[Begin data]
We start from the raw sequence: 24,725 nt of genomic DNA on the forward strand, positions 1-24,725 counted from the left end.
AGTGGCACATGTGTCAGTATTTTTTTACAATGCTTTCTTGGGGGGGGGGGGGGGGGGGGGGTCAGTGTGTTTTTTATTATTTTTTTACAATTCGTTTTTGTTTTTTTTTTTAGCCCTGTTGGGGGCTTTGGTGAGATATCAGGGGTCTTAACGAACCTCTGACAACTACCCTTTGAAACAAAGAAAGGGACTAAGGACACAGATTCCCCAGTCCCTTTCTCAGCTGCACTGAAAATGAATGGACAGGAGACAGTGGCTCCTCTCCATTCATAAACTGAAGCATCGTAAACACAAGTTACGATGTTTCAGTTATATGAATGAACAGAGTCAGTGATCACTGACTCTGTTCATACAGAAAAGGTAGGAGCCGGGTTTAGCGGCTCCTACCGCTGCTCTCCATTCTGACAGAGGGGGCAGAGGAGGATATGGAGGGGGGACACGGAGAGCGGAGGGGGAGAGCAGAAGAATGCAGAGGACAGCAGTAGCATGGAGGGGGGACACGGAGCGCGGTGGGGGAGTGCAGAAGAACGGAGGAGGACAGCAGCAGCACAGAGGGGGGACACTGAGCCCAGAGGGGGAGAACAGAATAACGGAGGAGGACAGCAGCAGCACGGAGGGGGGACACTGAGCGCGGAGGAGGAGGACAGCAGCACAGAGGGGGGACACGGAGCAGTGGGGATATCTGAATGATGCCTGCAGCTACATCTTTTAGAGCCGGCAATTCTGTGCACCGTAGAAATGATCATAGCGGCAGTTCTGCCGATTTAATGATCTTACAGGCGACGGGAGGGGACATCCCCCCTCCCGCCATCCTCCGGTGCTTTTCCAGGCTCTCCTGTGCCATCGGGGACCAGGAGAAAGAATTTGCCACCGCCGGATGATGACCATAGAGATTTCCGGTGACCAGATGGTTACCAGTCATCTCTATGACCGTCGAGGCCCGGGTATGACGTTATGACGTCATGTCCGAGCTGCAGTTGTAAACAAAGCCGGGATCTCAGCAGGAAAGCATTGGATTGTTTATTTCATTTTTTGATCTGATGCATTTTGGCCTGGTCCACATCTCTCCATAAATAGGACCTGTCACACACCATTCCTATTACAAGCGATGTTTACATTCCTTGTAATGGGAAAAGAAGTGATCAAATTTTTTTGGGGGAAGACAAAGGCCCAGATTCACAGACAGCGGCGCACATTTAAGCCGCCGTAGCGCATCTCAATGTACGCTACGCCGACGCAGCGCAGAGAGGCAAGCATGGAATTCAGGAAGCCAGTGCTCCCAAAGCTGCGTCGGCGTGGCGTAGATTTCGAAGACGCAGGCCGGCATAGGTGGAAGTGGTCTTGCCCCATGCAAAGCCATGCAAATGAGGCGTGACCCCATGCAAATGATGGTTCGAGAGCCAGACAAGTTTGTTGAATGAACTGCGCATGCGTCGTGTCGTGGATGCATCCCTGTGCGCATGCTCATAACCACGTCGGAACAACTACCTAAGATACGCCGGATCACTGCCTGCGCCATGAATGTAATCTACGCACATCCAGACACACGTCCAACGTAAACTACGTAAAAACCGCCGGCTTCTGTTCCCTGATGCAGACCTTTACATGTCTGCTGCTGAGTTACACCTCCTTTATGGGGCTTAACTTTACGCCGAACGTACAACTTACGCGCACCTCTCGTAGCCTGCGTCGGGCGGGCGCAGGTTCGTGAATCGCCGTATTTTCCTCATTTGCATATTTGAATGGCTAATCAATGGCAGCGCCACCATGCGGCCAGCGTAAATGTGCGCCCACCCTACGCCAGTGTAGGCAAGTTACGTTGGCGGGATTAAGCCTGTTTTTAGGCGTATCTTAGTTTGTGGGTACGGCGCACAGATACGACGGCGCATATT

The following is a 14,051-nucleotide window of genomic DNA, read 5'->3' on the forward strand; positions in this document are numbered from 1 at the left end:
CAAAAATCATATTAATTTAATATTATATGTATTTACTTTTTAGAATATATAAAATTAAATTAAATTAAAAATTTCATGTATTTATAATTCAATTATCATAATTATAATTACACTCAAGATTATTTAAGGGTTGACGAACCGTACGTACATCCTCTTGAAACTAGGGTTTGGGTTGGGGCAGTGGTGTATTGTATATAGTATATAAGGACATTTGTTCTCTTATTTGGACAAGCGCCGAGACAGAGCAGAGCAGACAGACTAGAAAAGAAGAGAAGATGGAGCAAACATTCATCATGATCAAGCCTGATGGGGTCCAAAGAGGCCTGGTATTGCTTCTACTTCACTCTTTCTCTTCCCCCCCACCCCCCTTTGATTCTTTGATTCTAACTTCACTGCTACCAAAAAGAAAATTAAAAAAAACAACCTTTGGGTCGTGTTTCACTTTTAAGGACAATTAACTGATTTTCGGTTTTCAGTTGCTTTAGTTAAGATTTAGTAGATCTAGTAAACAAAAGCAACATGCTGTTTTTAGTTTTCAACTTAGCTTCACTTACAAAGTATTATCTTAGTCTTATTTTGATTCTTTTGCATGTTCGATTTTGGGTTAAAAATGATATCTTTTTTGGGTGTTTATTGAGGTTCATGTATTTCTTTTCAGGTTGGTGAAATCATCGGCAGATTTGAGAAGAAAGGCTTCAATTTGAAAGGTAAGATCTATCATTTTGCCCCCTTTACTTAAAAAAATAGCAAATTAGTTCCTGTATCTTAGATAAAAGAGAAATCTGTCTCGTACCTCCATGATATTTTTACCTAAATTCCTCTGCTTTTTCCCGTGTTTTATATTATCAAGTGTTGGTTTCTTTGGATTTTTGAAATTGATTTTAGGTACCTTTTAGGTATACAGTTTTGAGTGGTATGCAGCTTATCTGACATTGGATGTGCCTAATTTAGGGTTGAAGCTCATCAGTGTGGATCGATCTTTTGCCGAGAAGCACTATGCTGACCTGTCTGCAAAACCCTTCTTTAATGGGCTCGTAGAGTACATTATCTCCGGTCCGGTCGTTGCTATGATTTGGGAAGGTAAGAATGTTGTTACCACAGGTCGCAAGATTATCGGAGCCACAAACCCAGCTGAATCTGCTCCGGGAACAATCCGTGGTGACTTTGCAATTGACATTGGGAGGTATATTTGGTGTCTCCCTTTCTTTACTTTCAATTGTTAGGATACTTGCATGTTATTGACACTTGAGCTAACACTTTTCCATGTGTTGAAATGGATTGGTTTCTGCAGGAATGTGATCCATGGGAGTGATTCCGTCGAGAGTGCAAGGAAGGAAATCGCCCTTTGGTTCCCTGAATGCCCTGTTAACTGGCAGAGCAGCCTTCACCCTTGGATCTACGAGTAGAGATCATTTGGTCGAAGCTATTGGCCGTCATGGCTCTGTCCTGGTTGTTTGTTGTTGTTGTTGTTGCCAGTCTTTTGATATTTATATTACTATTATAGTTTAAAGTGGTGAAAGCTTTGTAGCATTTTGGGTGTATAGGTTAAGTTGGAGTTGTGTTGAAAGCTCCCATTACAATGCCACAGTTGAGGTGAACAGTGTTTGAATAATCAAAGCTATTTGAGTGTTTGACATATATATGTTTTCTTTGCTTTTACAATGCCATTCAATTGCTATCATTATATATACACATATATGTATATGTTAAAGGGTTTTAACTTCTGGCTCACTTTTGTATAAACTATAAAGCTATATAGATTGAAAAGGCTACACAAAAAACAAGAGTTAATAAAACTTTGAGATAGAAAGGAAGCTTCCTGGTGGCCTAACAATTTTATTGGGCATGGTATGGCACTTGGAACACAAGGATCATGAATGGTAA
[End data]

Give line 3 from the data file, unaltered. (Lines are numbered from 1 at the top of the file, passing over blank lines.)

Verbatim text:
The following is a 14,051-nucleotide window of genomic DNA, read 5'->3' on the forward strand; positions in this document are numbered from 1 at the left end: